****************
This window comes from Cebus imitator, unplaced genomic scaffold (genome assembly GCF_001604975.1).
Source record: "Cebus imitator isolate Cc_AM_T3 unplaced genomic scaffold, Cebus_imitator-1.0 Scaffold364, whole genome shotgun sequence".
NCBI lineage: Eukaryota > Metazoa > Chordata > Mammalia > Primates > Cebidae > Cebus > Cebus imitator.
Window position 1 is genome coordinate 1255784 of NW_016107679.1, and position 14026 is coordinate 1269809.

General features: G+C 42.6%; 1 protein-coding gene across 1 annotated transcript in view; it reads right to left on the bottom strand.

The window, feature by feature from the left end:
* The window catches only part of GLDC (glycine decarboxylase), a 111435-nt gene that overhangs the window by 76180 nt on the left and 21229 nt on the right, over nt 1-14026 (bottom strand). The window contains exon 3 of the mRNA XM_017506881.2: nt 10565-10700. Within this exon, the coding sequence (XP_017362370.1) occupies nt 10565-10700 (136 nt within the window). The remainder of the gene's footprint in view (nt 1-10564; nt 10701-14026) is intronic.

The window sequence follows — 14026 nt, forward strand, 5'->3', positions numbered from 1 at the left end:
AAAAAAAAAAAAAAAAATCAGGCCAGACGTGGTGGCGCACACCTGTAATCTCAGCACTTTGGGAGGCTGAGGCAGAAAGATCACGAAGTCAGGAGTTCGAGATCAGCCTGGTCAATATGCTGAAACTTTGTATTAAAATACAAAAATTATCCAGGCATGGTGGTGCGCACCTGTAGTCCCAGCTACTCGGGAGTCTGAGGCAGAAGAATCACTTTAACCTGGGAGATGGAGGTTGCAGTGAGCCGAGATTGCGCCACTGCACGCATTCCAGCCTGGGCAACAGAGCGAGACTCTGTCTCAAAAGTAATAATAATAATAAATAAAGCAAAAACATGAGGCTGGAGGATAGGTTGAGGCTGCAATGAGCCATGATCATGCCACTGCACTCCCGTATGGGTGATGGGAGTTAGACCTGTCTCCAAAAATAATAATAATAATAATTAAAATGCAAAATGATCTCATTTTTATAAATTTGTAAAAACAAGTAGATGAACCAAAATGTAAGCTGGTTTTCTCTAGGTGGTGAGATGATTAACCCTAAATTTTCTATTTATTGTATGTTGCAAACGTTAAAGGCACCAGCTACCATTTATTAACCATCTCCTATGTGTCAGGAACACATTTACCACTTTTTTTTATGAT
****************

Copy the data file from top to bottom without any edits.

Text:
This window comes from Cebus imitator, unplaced genomic scaffold (genome assembly GCF_001604975.1).
Source record: "Cebus imitator isolate Cc_AM_T3 unplaced genomic scaffold, Cebus_imitator-1.0 Scaffold364, whole genome shotgun sequence".
NCBI lineage: Eukaryota > Metazoa > Chordata > Mammalia > Primates > Cebidae > Cebus > Cebus imitator.
Window position 1 is genome coordinate 1255784 of NW_016107679.1, and position 14026 is coordinate 1269809.

General features: G+C 42.6%; 1 protein-coding gene across 1 annotated transcript in view; it reads right to left on the bottom strand.

The window, feature by feature from the left end:
* The window catches only part of GLDC (glycine decarboxylase), a 111435-nt gene that overhangs the window by 76180 nt on the left and 21229 nt on the right, over nt 1-14026 (bottom strand). The window contains exon 3 of the mRNA XM_017506881.2: nt 10565-10700. Within this exon, the coding sequence (XP_017362370.1) occupies nt 10565-10700 (136 nt within the window). The remainder of the gene's footprint in view (nt 1-10564; nt 10701-14026) is intronic.

The window sequence follows — 14026 nt, forward strand, 5'->3', positions numbered from 1 at the left end:
AAAAAAAAAAAAAAAAATCAGGCCAGACGTGGTGGCGCACACCTGTAATCTCAGCACTTTGGGAGGCTGAGGCAGAAAGATCACGAAGTCAGGAGTTCGAGATCAGCCTGGTCAATATGCTGAAACTTTGTATTAAAATACAAAAATTATCCAGGCATGGTGGTGCGCACCTGTAGTCCCAGCTACTCGGGAGTCTGAGGCAGAAGAATCACTTTAACCTGGGAGATGGAGGTTGCAGTGAGCCGAGATTGCGCCACTGCACGCATTCCAGCCTGGGCAACAGAGCGAGACTCTGTCTCAAAAGTAATAATAATAATAAATAAAGCAAAAACATGAGGCTGGAGGATAGGTTGAGGCTGCAATGAGCCATGATCATGCCACTGCACTCCCGTATGGGTGATGGGAGTTAGACCTGTCTCCAAAAATAATAATAATAATAATTAAAATGCAAAATGATCTCATTTTTATAAATTTGTAAAAACAAGTAGATGAACCAAAATGTAAGCTGGTTTTCTCTAGGTGGTGAGATGATTAACCCTAAATTTTCTATTTATTGTATGTTGCAAACGTTAAAGGCACCAGCTACCATTTATTAACCATCTCCTATGTGTCAGGAACACATTTACCACTTTTTTTTATGAT